“It deals with many of the fears of Mexican officials, particularly on going back to a tariff system . . . . It’s clear the U.S. does not want to move back to tariffs,” Carlos Véjar said in a report by the Financial Times.

U.S. Trade Representative Robert Lighthizer today announced that the first round of negotiations will be held August 16-20 in Washington, D.C. He said John Melle, assistant trade representative for the western hemisphere, will be the U.S.’ chief negotiator.

Source: El Economista (sp), Financial Times (en)

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  • owl905

    The optimism is over-rated. There’s a teeny demand by the US that the current trade dispute resolution be eliminated. They were reviewed and settled by an arbitration process under NAFTA.
    Here’s the key difference, and it looks small. Under NAFTA, imposed tariffs that were rejected by arbitration were rewarded to the aggrieved party. With the US demands, the tariffs will not be rewarded to the aggrieved party. This opens the door to Washington lobbies disrupting trade by getting punitive tariffs enacted – there is no longer a penalty for their behavior.

    • pedrochapala

      what about the WTO? are there similar penalties in their regulations?

      • owl905

        The relapse to no compensation is WTO-level rules. hth.
        The deal is that nearly all the NAFTA complaints trace back to lobbies in Washington getting political knee-jerk complaints. Removing the compensation mechanism for rejected claims will only add to the fire.

        • pedrochapala

          so what else is new. canada has won umpteen times under NAFTA and WTO rulings on softwood lumber and durham wheat and the fucking excited states simply ignores it and does whatever the fuck they want anyway. started their shit again on softwood penalties because of the 19th century efficient lumber lobby in DC. where’s the stupid yanqui consumer and construction lobbies there because that translates into at least another $3000 to build a house to protect a few obsolete yanqui lumber mills. ironically most of the modern plants in canada are owned by yanqui companies and shareholders.-SNORK! around around we go again.

          • owl905

            Interesting point about the extra cost of the house with the punitive tariff on lumber. Do you have a source for that? There was mention of complaints from the US building groups, but they didn’t have a number.
            The place were this hits Mx is in a possible trade war centered on corn and sugar.

          • pedrochapala

            when the shit hit the fan again this time i read it in either the financial or national post which i subscribe to. the same figure was mentioned in a lot of reporting by the canadian media in the previous go round as well.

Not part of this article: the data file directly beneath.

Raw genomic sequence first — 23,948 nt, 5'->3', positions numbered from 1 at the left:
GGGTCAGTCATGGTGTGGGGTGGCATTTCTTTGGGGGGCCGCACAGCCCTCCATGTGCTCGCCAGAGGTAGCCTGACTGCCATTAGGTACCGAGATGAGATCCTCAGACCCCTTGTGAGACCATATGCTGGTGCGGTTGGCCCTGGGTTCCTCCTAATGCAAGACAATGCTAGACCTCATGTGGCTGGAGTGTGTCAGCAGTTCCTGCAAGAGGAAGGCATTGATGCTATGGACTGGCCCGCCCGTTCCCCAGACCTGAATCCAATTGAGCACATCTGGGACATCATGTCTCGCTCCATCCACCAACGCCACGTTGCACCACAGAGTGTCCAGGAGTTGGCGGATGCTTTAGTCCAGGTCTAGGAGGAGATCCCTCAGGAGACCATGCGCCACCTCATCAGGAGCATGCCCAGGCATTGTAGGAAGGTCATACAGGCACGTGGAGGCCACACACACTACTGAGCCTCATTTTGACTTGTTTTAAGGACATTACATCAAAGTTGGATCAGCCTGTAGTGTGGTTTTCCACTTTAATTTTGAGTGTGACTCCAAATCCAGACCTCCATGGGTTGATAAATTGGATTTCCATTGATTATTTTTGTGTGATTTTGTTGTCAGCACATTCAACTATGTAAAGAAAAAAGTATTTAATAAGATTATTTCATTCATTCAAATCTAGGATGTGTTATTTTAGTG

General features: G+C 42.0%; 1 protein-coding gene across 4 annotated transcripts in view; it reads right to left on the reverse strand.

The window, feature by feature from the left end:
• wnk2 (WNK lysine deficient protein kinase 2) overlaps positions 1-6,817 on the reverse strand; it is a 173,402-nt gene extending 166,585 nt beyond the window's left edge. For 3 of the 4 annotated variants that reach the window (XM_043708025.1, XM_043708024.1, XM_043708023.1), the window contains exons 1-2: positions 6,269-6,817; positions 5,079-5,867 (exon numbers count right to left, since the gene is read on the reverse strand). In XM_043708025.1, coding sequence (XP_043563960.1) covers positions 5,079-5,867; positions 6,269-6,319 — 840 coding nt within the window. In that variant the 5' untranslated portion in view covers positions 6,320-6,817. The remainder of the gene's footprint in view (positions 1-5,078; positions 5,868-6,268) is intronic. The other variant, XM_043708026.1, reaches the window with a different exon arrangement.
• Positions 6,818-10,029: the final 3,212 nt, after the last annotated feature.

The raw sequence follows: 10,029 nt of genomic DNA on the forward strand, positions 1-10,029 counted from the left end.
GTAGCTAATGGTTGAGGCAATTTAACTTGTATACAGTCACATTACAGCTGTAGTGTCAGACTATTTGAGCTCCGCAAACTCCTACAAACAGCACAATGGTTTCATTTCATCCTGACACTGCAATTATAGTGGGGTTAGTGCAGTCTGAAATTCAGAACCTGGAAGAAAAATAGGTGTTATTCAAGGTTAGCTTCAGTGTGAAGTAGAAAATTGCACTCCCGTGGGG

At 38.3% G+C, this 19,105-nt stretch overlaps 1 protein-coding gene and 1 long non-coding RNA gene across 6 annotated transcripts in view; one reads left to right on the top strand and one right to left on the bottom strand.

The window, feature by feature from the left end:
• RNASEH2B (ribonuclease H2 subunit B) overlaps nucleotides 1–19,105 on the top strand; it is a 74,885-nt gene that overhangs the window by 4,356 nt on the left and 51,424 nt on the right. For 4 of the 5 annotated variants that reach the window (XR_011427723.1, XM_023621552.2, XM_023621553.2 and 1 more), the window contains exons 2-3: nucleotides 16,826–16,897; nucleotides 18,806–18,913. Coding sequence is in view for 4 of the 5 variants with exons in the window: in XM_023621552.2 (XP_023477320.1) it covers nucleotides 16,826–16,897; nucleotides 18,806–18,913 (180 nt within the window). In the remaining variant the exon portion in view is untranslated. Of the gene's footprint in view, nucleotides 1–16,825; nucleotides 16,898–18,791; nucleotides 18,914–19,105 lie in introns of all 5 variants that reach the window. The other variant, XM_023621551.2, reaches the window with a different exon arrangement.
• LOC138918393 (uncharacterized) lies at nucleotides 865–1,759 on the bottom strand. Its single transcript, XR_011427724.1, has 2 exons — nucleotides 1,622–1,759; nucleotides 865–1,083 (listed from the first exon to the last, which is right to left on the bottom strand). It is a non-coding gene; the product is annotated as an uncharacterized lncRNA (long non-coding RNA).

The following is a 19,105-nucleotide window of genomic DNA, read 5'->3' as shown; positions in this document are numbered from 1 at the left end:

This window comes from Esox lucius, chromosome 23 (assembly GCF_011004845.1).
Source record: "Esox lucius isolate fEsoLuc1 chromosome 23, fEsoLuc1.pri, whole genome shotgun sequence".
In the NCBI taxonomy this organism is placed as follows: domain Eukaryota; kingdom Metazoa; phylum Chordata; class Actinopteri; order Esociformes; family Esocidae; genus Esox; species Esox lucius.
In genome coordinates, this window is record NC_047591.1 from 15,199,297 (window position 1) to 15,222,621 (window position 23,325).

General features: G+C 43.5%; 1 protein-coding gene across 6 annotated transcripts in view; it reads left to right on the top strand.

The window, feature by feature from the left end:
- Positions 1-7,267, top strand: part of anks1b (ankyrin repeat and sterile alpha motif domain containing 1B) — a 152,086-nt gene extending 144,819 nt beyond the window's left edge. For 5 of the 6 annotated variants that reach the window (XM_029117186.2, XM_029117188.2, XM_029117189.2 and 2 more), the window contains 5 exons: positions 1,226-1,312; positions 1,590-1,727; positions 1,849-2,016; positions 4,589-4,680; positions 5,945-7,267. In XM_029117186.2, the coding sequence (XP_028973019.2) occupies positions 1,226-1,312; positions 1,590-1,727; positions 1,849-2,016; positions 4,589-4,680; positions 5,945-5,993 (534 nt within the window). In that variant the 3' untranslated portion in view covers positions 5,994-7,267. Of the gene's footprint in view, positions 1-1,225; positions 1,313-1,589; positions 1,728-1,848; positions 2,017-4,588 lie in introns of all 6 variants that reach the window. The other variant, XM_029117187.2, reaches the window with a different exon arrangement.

• owl905

            So no link.

          • Eric N Schweitzer

            Tell me, do you actually eat with that mouth. Out of disgust I have blocked you. No class.

        • daniel pugh

          Dispute resolution, by an international tribunal, was a deal breaker when NAFTA was first negotiated. Canada was prepared to walk unless that was included. The US caved on that and NAFTA was approved. I expect a similar “demand” this time around.

          • owl905

            This review is from a cdn source and gives a pretty good outline of the position. It would be helpful if someone had some examples of disputes with Mexico and Chapter 19, eh:
            “http://globalnews.ca/news/3608784/nafta-chapter-19-dispute/”

  • TioDon

    “…the Mexican Institute of Financial Executives (IMEF) believes that Mexico has won the first battle in looming trade talks with its northern neighbor”…hahahaha, yeah, you keep believing that.

    • Eric N Schweitzer

      Apparently you get off on Trolling and acting like a 2 y/o. Grow up.

      • TioDon

        Did your Mommy teach you the word “troll”? You seem to like using it. It’s what liberals say when they don’t have an interesting or understandable response.

        • AGGdeQ

          @tioDon, your commentary doesn’t add a single thing to the conversation. As a matter of fact it doesn’t deserve “interesting or understandable response”. IMEF, believes that Mexico won because they were expecting Tariffs, which will be a deal-beaker for Mexico. It shouldn’t be so hard to understand for most people.

  • Proud_Deplorable

    mexico is much less of a threat to the interests of americans than are the libfascist traitors undermining trump and his policies from within his own administration, the congress, and the judiciary.